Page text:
Trademark Property Company acquires Lincoln Square shopping center

Lincoln Square

Arlington’s Lincoln Square shopping center is set for a major rejuvenation as a result of the sale of the landmark property to a Fort Worth developer.

Fort Worth-based Trademark Property Company has acquired the 470,000-square-foot shopping center from ShopCore Properties, a Blackstone company. As part of the deal, Trademark and the city of Arlington entered into a 30-year public-private partnership, with the city investing $14.225 million over the next six years and the developer investing at least an additional $150 million above the undisclosed purchase price.

Built in 1983, the shopping center at the intersection of Collins Street and Interstate 30 is a gateway to Arlington’s blossoming entertainment district, which includes AT&T Stadium, Globe Life Field, Choctaw Stadium and Texas Live! Also planned for the district are the National Medal of Honor Museum and the 888-room Loews Arlington Hotel and Convention Center.

Commercial real estate services firm Cushman & Wakefield arranged the sale, with Chris Harden and Kris Von Hohn based in the firm’s Dallas and Houston offices leading the sales efforts. Beth Lambert of Cushman & Wakefield spearheaded the structure and implementation of the capital stack. Kevin McGlaun of M4 Realty Advisors led development planning and partnership discussions with the City of Arlington.

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For many years, Lincoln Square was a popular shopping, dining and entertainment destination but its luster dimmed in recent years and many storefronts remain empty.

Trademark’s plan is to convert the property into a mixed-use development, incorporating multi-family housing along with office, retail and restaurant space.

Among the developer’s many successful mixed-used development projects is Fort Worth’s WestBend.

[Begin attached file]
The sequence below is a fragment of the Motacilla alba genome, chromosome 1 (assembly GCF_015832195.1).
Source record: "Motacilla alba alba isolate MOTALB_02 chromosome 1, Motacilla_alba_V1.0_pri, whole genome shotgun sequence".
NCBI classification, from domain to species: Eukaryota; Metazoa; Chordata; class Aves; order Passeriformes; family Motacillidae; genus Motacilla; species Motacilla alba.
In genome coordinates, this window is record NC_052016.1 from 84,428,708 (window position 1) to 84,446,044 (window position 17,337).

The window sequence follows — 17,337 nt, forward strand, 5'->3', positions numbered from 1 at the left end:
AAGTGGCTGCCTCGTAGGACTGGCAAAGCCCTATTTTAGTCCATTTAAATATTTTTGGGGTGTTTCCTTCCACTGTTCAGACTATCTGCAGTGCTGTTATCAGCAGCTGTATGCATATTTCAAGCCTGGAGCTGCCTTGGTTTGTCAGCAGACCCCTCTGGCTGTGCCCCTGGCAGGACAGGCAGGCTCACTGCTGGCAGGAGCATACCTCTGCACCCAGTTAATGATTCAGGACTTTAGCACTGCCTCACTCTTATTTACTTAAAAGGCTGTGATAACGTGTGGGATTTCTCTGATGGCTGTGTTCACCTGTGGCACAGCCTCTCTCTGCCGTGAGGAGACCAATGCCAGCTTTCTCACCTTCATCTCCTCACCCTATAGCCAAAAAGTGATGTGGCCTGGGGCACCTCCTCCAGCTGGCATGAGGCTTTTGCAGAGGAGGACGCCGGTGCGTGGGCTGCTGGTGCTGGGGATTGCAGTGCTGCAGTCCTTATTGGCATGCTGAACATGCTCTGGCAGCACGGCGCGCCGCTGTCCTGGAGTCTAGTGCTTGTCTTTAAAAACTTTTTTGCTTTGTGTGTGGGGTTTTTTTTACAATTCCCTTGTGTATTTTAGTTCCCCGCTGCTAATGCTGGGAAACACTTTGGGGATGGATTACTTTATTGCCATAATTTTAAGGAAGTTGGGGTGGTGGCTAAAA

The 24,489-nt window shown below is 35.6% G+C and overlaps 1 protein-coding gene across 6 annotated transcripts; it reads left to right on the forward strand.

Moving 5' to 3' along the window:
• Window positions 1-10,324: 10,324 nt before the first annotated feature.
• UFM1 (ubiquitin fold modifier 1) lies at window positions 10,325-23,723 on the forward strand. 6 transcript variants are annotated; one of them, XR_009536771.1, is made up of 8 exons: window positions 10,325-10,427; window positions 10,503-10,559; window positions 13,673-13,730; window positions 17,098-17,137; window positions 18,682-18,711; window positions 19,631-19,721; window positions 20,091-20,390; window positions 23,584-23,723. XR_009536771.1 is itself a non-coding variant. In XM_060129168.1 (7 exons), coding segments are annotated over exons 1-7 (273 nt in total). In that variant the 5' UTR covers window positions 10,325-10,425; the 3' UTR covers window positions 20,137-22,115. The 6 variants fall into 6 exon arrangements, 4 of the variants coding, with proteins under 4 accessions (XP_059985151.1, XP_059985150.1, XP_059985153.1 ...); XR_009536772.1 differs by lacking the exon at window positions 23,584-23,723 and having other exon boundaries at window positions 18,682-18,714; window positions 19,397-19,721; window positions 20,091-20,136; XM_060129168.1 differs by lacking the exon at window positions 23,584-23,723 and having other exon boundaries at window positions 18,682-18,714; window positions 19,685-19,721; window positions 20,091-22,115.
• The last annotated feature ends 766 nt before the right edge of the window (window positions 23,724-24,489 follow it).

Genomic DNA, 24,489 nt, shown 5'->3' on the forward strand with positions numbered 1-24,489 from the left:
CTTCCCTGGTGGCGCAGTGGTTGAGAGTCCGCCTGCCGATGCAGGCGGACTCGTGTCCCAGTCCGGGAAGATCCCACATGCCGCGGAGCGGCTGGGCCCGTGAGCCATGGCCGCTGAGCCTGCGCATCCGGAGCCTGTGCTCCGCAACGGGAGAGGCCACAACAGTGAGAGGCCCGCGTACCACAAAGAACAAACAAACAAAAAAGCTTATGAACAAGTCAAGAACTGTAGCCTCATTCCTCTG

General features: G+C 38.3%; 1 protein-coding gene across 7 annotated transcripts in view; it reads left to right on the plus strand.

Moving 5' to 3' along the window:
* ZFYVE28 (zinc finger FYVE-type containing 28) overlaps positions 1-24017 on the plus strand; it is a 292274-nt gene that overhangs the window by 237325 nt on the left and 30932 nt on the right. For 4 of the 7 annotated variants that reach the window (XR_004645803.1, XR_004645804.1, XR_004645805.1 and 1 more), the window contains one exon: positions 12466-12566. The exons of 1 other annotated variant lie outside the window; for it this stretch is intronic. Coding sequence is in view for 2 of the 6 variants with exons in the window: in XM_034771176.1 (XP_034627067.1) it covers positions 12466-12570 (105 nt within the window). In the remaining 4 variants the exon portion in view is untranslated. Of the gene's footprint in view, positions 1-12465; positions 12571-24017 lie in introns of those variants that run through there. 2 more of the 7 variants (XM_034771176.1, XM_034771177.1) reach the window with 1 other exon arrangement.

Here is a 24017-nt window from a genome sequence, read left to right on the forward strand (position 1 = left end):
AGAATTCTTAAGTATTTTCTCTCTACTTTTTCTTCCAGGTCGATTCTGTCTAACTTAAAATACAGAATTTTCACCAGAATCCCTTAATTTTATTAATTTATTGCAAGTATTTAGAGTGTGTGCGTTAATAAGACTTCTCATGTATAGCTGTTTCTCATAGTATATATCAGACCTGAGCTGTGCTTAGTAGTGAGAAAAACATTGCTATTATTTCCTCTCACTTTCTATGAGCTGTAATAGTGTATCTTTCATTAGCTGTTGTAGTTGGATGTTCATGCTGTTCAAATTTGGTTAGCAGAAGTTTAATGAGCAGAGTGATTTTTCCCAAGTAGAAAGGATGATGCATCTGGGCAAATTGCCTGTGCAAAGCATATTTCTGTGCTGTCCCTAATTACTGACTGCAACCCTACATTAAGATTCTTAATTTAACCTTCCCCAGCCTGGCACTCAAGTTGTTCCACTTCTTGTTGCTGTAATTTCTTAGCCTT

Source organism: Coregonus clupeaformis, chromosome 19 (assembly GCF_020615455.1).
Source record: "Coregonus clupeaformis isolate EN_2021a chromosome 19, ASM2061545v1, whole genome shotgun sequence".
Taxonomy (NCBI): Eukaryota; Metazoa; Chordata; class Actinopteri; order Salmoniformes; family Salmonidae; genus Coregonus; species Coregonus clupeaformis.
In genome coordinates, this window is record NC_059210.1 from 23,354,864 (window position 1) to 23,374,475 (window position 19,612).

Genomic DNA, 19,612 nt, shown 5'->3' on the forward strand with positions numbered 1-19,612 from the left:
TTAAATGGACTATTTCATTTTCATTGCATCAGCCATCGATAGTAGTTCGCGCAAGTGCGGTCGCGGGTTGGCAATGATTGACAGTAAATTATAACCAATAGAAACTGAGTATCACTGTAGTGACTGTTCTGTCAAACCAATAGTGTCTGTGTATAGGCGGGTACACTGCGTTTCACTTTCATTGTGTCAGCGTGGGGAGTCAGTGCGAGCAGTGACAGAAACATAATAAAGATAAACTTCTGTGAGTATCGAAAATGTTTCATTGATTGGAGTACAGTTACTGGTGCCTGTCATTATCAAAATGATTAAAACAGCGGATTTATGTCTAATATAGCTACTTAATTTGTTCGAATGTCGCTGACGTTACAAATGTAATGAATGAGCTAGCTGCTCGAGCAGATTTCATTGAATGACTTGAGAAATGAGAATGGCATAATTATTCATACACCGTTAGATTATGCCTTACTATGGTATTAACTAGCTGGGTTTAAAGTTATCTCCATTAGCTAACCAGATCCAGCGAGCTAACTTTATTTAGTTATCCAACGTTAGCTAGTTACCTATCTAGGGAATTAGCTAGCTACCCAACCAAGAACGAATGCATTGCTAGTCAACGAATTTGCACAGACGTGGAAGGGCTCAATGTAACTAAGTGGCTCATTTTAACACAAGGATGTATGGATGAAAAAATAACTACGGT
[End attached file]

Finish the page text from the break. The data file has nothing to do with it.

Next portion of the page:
“We are confident we can create a world-class destination that will upgrade the area’s offerings and be a catalyst for further growth of the neighborhood and its cultural, sports and entertainment venues,” Trademark CEO Terry Montesi said in a statement. “We appreciate the confidence and support of the city of Arlington leadership and its participation in this public-private partnership and we are ready to get the project rolling.”

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Trademark will collaborate with city officials and residents through surveys and meetings on plans for the 45-acre property.

“Now is the time to start imagining what this new and better project will look like,” Montesi said. “We pride ourselves on being learners not knowers. We want to hear from those who understand this area.”

Arlington city officials said the lack of investment and empty storefronts have cost the city an estimated $1 million in direct sales and property tax revenue. Property values have declined 12 percent over the past six years at the shopping center while values within one-quarter mile have risen by 50 percent, officials noted, based on Tarrant Appraisal District data.

“Trademark’s total $250 million-plus planned investment will bring new shopping, dining and housing options and serve as a catalyst for even more redevelopment,” Mayor Jim Ross said in a statement.

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“We are in the economic development business,” Ross stated. “We have to grow a healthy economy so Arlington has the resources to provide the high-quality city services our citizens expect.”

Trademark’s redevelopment projects include Victory Park in Dallas and Rice Village in the Houston area. The company also was selected to reimagine Dallas’ Galleria. The 30-year-old company has been involved with 21 million square feet of mixed-use, multi-family and retail investment, development and redevelopment worth $4.5 billion.